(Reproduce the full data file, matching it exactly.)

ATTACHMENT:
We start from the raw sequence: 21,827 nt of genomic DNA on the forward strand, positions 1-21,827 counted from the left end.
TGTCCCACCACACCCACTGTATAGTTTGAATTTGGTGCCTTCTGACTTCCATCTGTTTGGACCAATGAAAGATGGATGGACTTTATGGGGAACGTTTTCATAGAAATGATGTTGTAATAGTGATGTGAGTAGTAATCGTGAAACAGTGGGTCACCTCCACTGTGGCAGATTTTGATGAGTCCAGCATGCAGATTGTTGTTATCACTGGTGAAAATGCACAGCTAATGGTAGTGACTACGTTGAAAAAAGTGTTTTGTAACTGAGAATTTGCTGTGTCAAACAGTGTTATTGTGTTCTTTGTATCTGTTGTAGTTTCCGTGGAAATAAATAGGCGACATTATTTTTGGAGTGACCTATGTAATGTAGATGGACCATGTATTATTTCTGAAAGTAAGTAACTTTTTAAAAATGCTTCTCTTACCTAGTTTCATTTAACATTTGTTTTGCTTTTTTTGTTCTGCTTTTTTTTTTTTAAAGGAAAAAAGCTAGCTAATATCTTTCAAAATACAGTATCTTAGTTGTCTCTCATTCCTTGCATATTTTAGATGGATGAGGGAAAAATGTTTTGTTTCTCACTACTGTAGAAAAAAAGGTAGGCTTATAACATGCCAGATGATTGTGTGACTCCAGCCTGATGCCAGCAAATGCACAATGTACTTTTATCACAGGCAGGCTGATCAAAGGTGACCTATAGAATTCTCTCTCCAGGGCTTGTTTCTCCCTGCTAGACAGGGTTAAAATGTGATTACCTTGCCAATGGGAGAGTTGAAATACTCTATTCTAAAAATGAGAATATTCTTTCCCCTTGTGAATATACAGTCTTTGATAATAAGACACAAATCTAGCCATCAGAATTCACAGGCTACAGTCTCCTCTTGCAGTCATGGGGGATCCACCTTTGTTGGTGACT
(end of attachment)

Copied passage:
We start from the raw sequence: 21,827 nt of genomic DNA on the forward strand, positions 1-21,827 counted from the left end.
TGTCCCACCACACCCACTGTATAGTTTGAATTTGGTGCCTTCTGACTTCCATCTGTTTGGACCAATGAAAGATGGATGGACTTTATGGGGAACGTTTTCATAGAAATGATGTTGTAATAGTGATGTGAGTAGTAATCGTGAAACAGTGGGTCACCTCCACTGTGGCAGATTTTGATGAGTCCAGCATGCAGATTGTTGTTATCACTGGTGAAAATGCACAGCTAATGGTAGTGACTACGTTGAAAAAAGTGTTTTGTAACTGAGAATTTGCTGTGTCAAACAGTGTTATTGTGTTCTTTGTATCTGTTGTAGTTTCCGTGGAAATAAATAGGCGACATTATTTTTGGAGTGACCTATGTAATGTAGATGGACCATGTATTATTTCTGAAAGTAAGTAACTTTTTAAAAATGCTTCTCTTACCTAGTTTCATTTAACATTTGTTTTGCTTTTTTTGTTCTGCTTTTTTTTTTTTAAAGGAAAAAAGCTAGCTAATATCTTTCAAAATACAGTATCTTAGTTGTCTCTCATTCCTTGCATATTTTAGATGGATGAGGGAAAAATGTTTTGTTTCTCACTACTGTAGAAAAAAAGGTAGGCTTATAACATGCCAGATGATTGTGTGACTCCAGCCTGATGCCAGCAAATGCACAATGTACTTTTATCACAGGCAGGCTGATCAAAGGTGACCTATAGAATTCTCTCTCCAGGGCTTGTTTCTCCCTGCTAGACAGGGTTAAAATGTGATTACCTTGCCAATGGGAGAGTTGAAATACTCTATTCTAAAAATGAGAATATTCTTTCCCCTTGTGAATATACAGTCTTTGATAATAAGACACAAATCTAGCCATCAGAATTCACAGGCTACAGTCTCCTCTTGCAGTCATGGGGGATCCACCTTTGTTGGTGACT